It wasn’t just the best race of the Olympic Games, but it was the best middle-distance race of all-time.
 
David Rudisha’s world record and gold medal winning time of 1:40.91 was an easy choice for the Performance of 2012.
 

King Rudisha gracefully accepted his crown at the Olympic Games as he kicked away from the best 800m field in the history of the event.
 
If someone would to place a sure bet for who would medal in at the Olympic Games, some would put their faith in Rudisha. The defending World Champion and current world record holder was the overwhelming favorite to win gold and anything less would be a disappointment.
 
Rudisha did not disappoint - he made history.
 
From the gun, neither The King and the rest of the field in the Olympic 800m final would not be deterred from one another. Rudisha lead the field through 200m in 23.4 seconds, but he had company.

 
The hunters trying to chase down the Masai gazelle was Sudan’s Abubaker Kaki, the silver medalist in 2011, Ethiopia’s Mohammah Aman, who was the only one to beat Rudisha in 2011, rising star and world junior champion Nijel Amos from Botswana, and the Surprise of 2012 Duane Solomon.
 
A bit off the pace was compatriot Timothy Kitum, Britain’s lone hope of Andrew Osiage, and the always dangerous Nick Symmonds in the back.
 
The field stayed relatively the same though the next 400m. Rudisha would come through 400m in 49.28 seconds with Kaki and Aman still in hot pursuit.

 
When he set his two previous world records, he went through 400m at a quicker pace. His first world record of 1:41.09 was set with a split of 49.1 and his 1:41.01 was done via a 48.9 first quarter-mile.
 
He also had the courtesy of a pacemaker, but time was the least of his concern during that faithful day in London. The gold medal was the primary goal and time would be an added bonus.
 
As the eventual champion turned onto the backstretch, something relatively special started to unfold. Relative to everyone in the stands watching the race, but not relative to the guys trying to hold on for just 300m.
 
Rudisha would start to open his stride, maintain his metronomic upper body, and slowly begin to distance himself from everyone else. Cameras on the backstretch projected images across the globe of pained faces and grimes from everyone expect Rudisha.


Zero meters.


Six seconds later... gritting teeth.

Calm, collected, and composed, the King was going to rightfully going to claim his throne.
 
Rudisha continued his wire-to-wire run as he passed through 600m in 1:14.30. He was now 0.29 seconds ahead of schedule. While all eyes now turned toward the world record (oh, and the gold medal), there was actual competition between the other seven men behind Rudisha.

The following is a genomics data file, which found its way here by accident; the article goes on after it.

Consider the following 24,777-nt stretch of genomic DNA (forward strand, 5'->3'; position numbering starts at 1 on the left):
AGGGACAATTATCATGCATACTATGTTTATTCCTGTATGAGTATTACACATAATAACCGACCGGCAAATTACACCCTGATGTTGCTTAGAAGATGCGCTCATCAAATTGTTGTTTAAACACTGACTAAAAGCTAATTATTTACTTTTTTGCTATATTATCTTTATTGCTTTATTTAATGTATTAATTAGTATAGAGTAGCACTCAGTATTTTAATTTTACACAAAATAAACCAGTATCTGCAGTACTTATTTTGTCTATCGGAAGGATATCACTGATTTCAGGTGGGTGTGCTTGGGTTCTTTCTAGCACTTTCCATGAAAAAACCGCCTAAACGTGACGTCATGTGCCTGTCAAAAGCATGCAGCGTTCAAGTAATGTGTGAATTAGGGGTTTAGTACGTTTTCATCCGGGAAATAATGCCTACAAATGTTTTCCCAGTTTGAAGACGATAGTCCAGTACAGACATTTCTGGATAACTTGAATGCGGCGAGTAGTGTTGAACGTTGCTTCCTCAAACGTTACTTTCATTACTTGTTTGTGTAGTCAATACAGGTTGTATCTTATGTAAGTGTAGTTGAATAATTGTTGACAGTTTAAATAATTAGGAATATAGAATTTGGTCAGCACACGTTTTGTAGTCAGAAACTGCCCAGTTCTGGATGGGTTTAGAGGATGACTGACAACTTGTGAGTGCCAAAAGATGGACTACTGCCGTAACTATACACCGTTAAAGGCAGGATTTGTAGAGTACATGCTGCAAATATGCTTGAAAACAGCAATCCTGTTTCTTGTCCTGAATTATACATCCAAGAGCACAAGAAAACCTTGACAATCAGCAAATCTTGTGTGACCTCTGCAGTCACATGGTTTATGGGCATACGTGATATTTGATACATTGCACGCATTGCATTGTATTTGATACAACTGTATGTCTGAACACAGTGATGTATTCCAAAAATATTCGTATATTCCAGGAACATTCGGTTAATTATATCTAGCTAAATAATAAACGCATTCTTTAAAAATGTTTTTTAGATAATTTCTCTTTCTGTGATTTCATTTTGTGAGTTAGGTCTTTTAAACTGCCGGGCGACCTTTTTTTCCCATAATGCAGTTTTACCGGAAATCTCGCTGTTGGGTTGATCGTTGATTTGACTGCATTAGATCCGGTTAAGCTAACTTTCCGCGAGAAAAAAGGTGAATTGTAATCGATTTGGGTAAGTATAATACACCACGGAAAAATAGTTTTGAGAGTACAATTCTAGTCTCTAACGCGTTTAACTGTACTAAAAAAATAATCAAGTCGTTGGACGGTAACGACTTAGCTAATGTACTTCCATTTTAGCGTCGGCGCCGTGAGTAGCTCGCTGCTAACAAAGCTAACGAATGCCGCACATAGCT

Amos slipped past Aman, Kitum moved to the outside, Kaki began to fade, and Solomon was moving up.
 
By 700m, it was clear that Rudisha would take home the gold. Even though he was powering down the homestraight, Amos wasn’t losing much ground. The battle for third would go to the other Kenyan in the race, Timothy Kitum.
 
Rudisha would stride across the line with the gold medal guaranteed, but took a quick look up to the scoreboard to see something even more special than an Olympic victory.
 
Wire to wire, on his own, and in the Olympic final, Rudisha had broken his world record with his time of 1:40.91.



The face of history.

Interestingly enough, the world record and gold medal aren’t the only reasons why it was the performance of the year. Rudisha took down the best 800m field in history.
 
Each of the eight athletes had produced the fastest times for their respective place in the history of the 800m.
 
Note: The updated list is available at apulanta.fi.
 
Despite its incredible nature, this isn’t the first time an athlete has set the world record won the Olympic gold in the 800m final. Back in 1976, Alberto Juantorena had also dominated some of the best middle-distance runners in the world en route to his WR/gold medal run of 1:43.50.
 
 
If any competitor has an eye for the scale of Rudisha’s run, it’s Lord Sebastian Coe. Lord Coe, who held the 800m for eighteen years, told The Guardian, "He had the balls to go in there and think I am so much better than anyone else that he could do that. In Olympic finals you are not supposed to gamble with the till but he did," Coe said. "It comes from consummate physical and mental confidence. If you look at the field, that is arguably the greatest 800m ever run."
 
Class, skill, and balls. That’s what it takes to have the performance of the year.